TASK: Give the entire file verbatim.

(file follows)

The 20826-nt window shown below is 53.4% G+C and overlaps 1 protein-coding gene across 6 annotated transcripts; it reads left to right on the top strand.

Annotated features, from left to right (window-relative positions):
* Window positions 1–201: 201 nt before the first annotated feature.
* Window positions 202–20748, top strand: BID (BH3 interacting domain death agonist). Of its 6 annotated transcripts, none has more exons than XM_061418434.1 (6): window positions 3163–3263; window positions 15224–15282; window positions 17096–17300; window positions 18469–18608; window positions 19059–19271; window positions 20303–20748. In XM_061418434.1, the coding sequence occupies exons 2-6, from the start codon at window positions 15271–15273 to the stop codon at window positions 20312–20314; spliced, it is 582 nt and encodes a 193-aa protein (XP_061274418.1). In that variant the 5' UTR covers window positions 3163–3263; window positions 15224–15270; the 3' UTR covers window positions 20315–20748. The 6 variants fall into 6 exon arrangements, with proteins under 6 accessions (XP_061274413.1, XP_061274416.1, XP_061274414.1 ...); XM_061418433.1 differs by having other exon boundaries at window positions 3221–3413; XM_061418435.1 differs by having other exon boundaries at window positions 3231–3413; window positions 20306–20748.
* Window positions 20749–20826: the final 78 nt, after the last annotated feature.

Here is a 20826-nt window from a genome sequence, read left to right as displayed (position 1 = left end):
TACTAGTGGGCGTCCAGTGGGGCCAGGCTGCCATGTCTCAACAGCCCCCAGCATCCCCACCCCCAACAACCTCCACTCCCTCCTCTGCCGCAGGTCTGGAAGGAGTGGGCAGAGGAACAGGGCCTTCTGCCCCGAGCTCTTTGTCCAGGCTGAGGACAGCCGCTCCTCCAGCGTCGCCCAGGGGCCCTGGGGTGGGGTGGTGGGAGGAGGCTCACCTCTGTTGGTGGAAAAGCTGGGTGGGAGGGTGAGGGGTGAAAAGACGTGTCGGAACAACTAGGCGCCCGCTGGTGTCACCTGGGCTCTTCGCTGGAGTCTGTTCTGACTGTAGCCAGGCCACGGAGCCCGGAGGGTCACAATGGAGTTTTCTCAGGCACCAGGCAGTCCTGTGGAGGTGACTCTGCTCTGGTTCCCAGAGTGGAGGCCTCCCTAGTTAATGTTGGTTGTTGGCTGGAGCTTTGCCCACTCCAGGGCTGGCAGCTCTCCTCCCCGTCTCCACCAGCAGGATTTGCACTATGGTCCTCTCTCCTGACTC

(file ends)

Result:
The 20826-nt window shown below is 53.4% G+C and overlaps 1 protein-coding gene across 6 annotated transcripts; it reads left to right on the top strand.

Annotated features, from left to right (window-relative positions):
* Window positions 1–201: 201 nt before the first annotated feature.
* Window positions 202–20748, top strand: BID (BH3 interacting domain death agonist). Of its 6 annotated transcripts, none has more exons than XM_061418434.1 (6): window positions 3163–3263; window positions 15224–15282; window positions 17096–17300; window positions 18469–18608; window positions 19059–19271; window positions 20303–20748. In XM_061418434.1, the coding sequence occupies exons 2-6, from the start codon at window positions 15271–15273 to the stop codon at window positions 20312–20314; spliced, it is 582 nt and encodes a 193-aa protein (XP_061274418.1). In that variant the 5' UTR covers window positions 3163–3263; window positions 15224–15270; the 3' UTR covers window positions 20315–20748. The 6 variants fall into 6 exon arrangements, with proteins under 6 accessions (XP_061274413.1, XP_061274416.1, XP_061274414.1 ...); XM_061418433.1 differs by having other exon boundaries at window positions 3221–3413; XM_061418435.1 differs by having other exon boundaries at window positions 3231–3413; window positions 20306–20748.
* Window positions 20749–20826: the final 78 nt, after the last annotated feature.

Here is a 20826-nt window from a genome sequence, read left to right as displayed (position 1 = left end):
TACTAGTGGGCGTCCAGTGGGGCCAGGCTGCCATGTCTCAACAGCCCCCAGCATCCCCACCCCCAACAACCTCCACTCCCTCCTCTGCCGCAGGTCTGGAAGGAGTGGGCAGAGGAACAGGGCCTTCTGCCCCGAGCTCTTTGTCCAGGCTGAGGACAGCCGCTCCTCCAGCGTCGCCCAGGGGCCCTGGGGTGGGGTGGTGGGAGGAGGCTCACCTCTGTTGGTGGAAAAGCTGGGTGGGAGGGTGAGGGGTGAAAAGACGTGTCGGAACAACTAGGCGCCCGCTGGTGTCACCTGGGCTCTTCGCTGGAGTCTGTTCTGACTGTAGCCAGGCCACGGAGCCCGGAGGGTCACAATGGAGTTTTCTCAGGCACCAGGCAGTCCTGTGGAGGTGACTCTGCTCTGGTTCCCAGAGTGGAGGCCTCCCTAGTTAATGTTGGTTGTTGGCTGGAGCTTTGCCCACTCCAGGGCTGGCAGCTCTCCTCCCCGTCTCCACCAGCAGGATTTGCACTATGGTCCTCTCTCCTGACTC